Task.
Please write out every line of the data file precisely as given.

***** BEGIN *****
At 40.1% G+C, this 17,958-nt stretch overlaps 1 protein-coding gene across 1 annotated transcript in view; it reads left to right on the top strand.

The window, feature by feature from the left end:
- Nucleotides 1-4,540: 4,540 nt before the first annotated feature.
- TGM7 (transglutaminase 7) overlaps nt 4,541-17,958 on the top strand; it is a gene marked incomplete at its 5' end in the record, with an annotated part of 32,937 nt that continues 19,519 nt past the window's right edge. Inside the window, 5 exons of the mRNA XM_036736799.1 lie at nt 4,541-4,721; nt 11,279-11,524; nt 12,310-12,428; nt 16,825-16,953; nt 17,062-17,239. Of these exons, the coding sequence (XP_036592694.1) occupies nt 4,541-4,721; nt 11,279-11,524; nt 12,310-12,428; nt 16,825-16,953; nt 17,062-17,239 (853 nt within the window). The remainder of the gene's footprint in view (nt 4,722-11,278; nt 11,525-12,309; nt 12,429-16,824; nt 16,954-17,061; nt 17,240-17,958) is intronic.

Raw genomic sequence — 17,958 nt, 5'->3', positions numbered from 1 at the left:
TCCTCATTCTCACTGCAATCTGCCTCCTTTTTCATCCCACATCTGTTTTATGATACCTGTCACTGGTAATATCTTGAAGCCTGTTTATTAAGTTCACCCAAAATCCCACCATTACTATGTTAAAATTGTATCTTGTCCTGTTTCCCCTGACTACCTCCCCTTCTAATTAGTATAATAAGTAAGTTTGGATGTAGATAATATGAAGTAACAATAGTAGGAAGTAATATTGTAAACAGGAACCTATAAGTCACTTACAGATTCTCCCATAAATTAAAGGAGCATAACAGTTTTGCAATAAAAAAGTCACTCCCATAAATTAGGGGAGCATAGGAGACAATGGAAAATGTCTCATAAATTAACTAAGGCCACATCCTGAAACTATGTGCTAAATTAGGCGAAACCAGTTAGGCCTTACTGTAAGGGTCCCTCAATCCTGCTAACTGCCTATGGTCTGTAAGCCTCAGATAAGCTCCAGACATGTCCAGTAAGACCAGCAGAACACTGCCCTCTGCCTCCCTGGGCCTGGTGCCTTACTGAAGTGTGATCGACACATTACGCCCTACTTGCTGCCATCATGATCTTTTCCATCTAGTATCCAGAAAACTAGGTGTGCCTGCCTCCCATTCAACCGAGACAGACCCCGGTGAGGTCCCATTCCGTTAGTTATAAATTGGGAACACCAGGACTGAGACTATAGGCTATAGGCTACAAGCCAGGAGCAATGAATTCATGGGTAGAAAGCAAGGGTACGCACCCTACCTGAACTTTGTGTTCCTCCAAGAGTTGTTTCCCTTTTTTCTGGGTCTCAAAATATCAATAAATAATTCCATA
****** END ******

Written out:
At 40.1% G+C, this 17,958-nt stretch overlaps 1 protein-coding gene across 1 annotated transcript in view; it reads left to right on the top strand.

The window, feature by feature from the left end:
- Nucleotides 1-4,540: 4,540 nt before the first annotated feature.
- TGM7 (transglutaminase 7) overlaps nt 4,541-17,958 on the top strand; it is a gene marked incomplete at its 5' end in the record, with an annotated part of 32,937 nt that continues 19,519 nt past the window's right edge. Inside the window, 5 exons of the mRNA XM_036736799.1 lie at nt 4,541-4,721; nt 11,279-11,524; nt 12,310-12,428; nt 16,825-16,953; nt 17,062-17,239. Of these exons, the coding sequence (XP_036592694.1) occupies nt 4,541-4,721; nt 11,279-11,524; nt 12,310-12,428; nt 16,825-16,953; nt 17,062-17,239 (853 nt within the window). The remainder of the gene's footprint in view (nt 4,722-11,278; nt 11,525-12,309; nt 12,429-16,824; nt 16,954-17,061; nt 17,240-17,958) is intronic.

Raw genomic sequence — 17,958 nt, 5'->3', positions numbered from 1 at the left:
TCCTCATTCTCACTGCAATCTGCCTCCTTTTTCATCCCACATCTGTTTTATGATACCTGTCACTGGTAATATCTTGAAGCCTGTTTATTAAGTTCACCCAAAATCCCACCATTACTATGTTAAAATTGTATCTTGTCCTGTTTCCCCTGACTACCTCCCCTTCTAATTAGTATAATAAGTAAGTTTGGATGTAGATAATATGAAGTAACAATAGTAGGAAGTAATATTGTAAACAGGAACCTATAAGTCACTTACAGATTCTCCCATAAATTAAAGGAGCATAACAGTTTTGCAATAAAAAAGTCACTCCCATAAATTAGGGGAGCATAGGAGACAATGGAAAATGTCTCATAAATTAACTAAGGCCACATCCTGAAACTATGTGCTAAATTAGGCGAAACCAGTTAGGCCTTACTGTAAGGGTCCCTCAATCCTGCTAACTGCCTATGGTCTGTAAGCCTCAGATAAGCTCCAGACATGTCCAGTAAGACCAGCAGAACACTGCCCTCTGCCTCCCTGGGCCTGGTGCCTTACTGAAGTGTGATCGACACATTACGCCCTACTTGCTGCCATCATGATCTTTTCCATCTAGTATCCAGAAAACTAGGTGTGCCTGCCTCCCATTCAACCGAGACAGACCCCGGTGAGGTCCCATTCCGTTAGTTATAAATTGGGAACACCAGGACTGAGACTATAGGCTATAGGCTACAAGCCAGGAGCAATGAATTCATGGGTAGAAAGCAAGGGTACGCACCCTACCTGAACTTTGTGTTCCTCCAAGAGTTGTTTCCCTTTTTTCTGGGTCTCAAAATATCAATAAATAATTCCATA